I'm a really big fan of the WildeBeat, an audio journal available online, with stories covering wilderness topics. The programs are expertly crafted. Most recently, the WildeBeat covered, in two parts, a series called 'Listening to the Parks'. Steve Sergeant, the show's producer and host, in part 1 encounters a friendly, if not somewhat clueless, RV owner who fires up his secondary generator in the morning so that he can make a cup of coffee. The sound coming from the generator is so loud, Steve can hardly hear himself speak as he approaches the RV owner to talk. It is interesting material, thought provoking. But, what's prompted me to create this entry today is some information contained in part 2 of the series. At about 5 minutes into the clip, Steve and Kurt Fistrup of the National Park Service talk about capturing an 'audio snapshot' of the parks the same way you might take a photograph with a digital camera. I think this is really a terrific idea, and as mentioned in the article, it isn't too difficult to get started.
Just recently I bought an all-in-one stereo recording device. It is called the 'Zoom H4'. At first glance the two end pieces give the device an appearance like a tazer or something, but those pieces are actually two microphones bent in a fashion described as an 'X/Y pattern'. This pattern captures an extraordinary stereo image. I've used it in the field, and then reviewed the recording later in the evening in a semi-silent room. With my eyes closed, the sound generated puts my imagination back at the place I made the recording. The Zoom has a switch on the outside which lets you control the microphone gain, and I've found that the microphones are way too sensitive at the highest setting (+30db). If there is any wind present when the mics are set to high gain, the result is a 'boom, boom, boom' sound even when the foam windscreen is attached -- not too pleasant. I wish the Zoom let you control the input levels on the outside of the device, but to access that setting, you have to click a few buttons and adjust it through the built in software instead. Another key feature which led to my purchase of the Zoom is that you can connect external microphones to the device. This is great. So, if you have a higher end mic, like a shotgun microphone for capturing specific animal sounds, you can plug in right into the back of the unit. Very handy.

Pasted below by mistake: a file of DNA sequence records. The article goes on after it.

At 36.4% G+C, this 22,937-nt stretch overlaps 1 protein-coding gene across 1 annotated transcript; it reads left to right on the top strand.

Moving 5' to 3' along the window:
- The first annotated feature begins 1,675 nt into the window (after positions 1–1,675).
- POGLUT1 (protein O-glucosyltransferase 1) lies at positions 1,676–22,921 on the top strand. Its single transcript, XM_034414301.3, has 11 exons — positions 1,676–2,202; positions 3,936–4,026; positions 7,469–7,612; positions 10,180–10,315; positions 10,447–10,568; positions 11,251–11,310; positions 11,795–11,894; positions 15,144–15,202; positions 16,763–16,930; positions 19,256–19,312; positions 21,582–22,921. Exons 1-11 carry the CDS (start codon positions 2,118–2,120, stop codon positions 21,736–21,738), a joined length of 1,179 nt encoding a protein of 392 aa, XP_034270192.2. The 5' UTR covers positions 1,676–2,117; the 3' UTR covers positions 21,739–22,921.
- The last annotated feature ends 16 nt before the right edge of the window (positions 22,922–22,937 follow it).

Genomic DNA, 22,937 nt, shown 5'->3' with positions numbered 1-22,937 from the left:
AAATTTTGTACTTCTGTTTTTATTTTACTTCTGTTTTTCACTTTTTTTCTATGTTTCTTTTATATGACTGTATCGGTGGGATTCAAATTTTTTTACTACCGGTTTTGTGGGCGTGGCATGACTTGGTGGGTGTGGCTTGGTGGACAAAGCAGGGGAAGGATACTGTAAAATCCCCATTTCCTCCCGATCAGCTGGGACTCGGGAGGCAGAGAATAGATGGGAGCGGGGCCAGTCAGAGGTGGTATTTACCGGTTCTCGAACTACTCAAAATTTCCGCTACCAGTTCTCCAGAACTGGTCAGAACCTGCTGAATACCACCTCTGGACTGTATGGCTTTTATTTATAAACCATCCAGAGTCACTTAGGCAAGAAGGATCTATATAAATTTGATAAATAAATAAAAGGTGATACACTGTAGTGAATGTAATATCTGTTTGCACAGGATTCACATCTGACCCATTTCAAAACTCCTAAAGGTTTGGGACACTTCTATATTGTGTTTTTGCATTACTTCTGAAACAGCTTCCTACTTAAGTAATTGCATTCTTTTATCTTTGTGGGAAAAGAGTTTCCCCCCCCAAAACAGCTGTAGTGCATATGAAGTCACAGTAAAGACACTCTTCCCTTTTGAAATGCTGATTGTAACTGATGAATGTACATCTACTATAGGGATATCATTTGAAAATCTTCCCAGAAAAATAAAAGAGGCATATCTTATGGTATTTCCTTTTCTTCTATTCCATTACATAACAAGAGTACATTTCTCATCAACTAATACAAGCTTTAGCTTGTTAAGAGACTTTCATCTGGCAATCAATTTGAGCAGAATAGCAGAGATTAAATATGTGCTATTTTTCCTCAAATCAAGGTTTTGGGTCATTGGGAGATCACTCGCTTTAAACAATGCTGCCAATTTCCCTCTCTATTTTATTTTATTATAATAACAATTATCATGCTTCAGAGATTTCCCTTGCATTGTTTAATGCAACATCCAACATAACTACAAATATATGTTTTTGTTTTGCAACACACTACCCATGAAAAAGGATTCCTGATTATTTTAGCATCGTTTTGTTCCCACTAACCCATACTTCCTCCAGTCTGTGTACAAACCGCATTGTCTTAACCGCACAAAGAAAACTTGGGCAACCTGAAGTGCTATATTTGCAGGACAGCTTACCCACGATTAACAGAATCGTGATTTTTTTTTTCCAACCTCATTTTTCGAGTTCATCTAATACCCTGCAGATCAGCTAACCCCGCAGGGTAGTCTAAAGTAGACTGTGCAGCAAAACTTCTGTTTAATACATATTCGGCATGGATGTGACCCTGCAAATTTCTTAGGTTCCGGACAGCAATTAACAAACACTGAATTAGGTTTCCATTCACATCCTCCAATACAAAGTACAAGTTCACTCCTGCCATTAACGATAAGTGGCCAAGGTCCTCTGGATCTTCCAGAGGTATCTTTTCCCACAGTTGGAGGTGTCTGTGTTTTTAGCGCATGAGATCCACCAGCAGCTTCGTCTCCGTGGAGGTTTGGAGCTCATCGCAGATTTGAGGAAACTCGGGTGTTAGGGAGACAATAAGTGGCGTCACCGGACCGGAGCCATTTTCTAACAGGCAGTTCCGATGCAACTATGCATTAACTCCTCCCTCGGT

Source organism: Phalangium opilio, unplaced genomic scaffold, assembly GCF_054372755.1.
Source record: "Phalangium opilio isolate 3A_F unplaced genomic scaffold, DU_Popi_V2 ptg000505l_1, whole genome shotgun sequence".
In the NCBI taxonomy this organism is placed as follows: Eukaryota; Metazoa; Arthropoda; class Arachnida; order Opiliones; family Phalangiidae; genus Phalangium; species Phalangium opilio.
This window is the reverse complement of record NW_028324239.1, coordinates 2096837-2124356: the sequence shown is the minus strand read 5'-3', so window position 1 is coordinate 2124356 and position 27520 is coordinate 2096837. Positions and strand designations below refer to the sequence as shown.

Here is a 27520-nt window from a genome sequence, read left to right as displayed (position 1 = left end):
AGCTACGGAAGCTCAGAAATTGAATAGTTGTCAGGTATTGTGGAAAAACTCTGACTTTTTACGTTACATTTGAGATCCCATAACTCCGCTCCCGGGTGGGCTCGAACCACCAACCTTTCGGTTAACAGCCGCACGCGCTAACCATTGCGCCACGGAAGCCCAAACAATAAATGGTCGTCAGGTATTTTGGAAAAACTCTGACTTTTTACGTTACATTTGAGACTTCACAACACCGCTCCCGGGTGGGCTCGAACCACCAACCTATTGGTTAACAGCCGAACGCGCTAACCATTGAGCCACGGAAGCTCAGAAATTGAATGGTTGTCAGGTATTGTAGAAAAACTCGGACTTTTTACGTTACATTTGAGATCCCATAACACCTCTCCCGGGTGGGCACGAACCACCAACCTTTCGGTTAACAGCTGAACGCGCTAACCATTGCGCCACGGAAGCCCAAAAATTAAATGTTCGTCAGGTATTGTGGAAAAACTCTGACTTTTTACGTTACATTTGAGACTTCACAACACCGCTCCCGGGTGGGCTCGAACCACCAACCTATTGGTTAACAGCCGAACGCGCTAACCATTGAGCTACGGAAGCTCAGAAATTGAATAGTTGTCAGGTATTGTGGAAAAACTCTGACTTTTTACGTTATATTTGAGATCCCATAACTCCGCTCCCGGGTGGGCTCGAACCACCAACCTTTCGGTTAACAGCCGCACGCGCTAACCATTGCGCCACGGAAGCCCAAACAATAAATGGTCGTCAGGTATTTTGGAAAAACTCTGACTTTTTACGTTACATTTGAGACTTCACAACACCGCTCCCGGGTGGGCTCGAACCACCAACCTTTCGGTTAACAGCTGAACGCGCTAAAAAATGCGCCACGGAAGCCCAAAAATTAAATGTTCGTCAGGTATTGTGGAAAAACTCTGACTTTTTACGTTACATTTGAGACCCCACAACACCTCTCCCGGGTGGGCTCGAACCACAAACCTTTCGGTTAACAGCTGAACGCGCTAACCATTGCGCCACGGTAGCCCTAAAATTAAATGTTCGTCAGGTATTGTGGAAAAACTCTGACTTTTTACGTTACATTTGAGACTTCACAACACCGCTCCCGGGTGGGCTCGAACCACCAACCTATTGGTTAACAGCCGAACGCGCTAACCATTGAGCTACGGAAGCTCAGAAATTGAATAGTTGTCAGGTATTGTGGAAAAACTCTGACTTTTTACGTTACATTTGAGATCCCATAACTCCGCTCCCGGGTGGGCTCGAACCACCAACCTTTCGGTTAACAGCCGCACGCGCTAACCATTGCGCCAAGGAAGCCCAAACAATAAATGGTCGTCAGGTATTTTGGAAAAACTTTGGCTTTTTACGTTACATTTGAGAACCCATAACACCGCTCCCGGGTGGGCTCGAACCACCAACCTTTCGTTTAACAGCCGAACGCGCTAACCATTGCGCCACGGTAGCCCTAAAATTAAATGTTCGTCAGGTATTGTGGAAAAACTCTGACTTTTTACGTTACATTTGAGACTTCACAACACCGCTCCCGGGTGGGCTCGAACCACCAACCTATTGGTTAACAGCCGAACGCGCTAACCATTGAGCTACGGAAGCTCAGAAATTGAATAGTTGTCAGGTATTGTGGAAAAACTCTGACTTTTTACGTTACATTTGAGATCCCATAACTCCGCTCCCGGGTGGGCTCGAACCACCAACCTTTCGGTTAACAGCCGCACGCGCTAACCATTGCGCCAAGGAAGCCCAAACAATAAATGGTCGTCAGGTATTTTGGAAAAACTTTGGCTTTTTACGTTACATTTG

Recording is captured as either uncompressed WAV files or as MP3 files, each with selectable frequencies and bit-depths. The files are saved to an SD memory card, which is probably the same type of memory card used in your digital camera. The device runs on two AA batteries, and in my experience so far, when using the device like a digital camera (cycling power on only when taking a 'picture'), they last about the same time as a camera. Unfortunately, there is no battery meter on the device, just a note on the screen that says 'battery low'. For a much more detailed review of the H4, including audio samples, check out this article on oreilly.com. I bought my Zoom for about $300 at B&H Photo/Video. If you get the Zoom, consider also getting a tiny beanbag or tripod to use while recording with the H4. I found a $5 beanbag at Office Depot, originally designed to cradle a cell phone, which is small enough to fit in a pocket and doesn't weigh anything.
One last note about the WildeBeat. If you haven't already heard, the program is now a project of the Earth Island Institute, a 501(c)3 nonprofit corporation. The show is funded through listener donations. I've just become a member. Full membership works out to about $1 an episode, which is worth it to me to support such great work, and ensure that there will be more programs like this down the road! Thanks Steve and Jean.
Website Update: OK, in my last update, I know I said I'd have something to see by now, so I apologize that there isn't anything new to see. Here's what's going on. The goal of the new website is to have a lot of 'community' oriented features. There are lots of sites which provide that feature, but what I've discovered, is that creating all the configurations and code to make it work takes a lot of time. As of right now, the site is 98% ready, and this week I'm having a few different folks check out the site and see that it works OK. The plan as it stands now, is to have the re-launch next Monday, the 25th. I'll keep you posted if things change. Thanks again for your patience.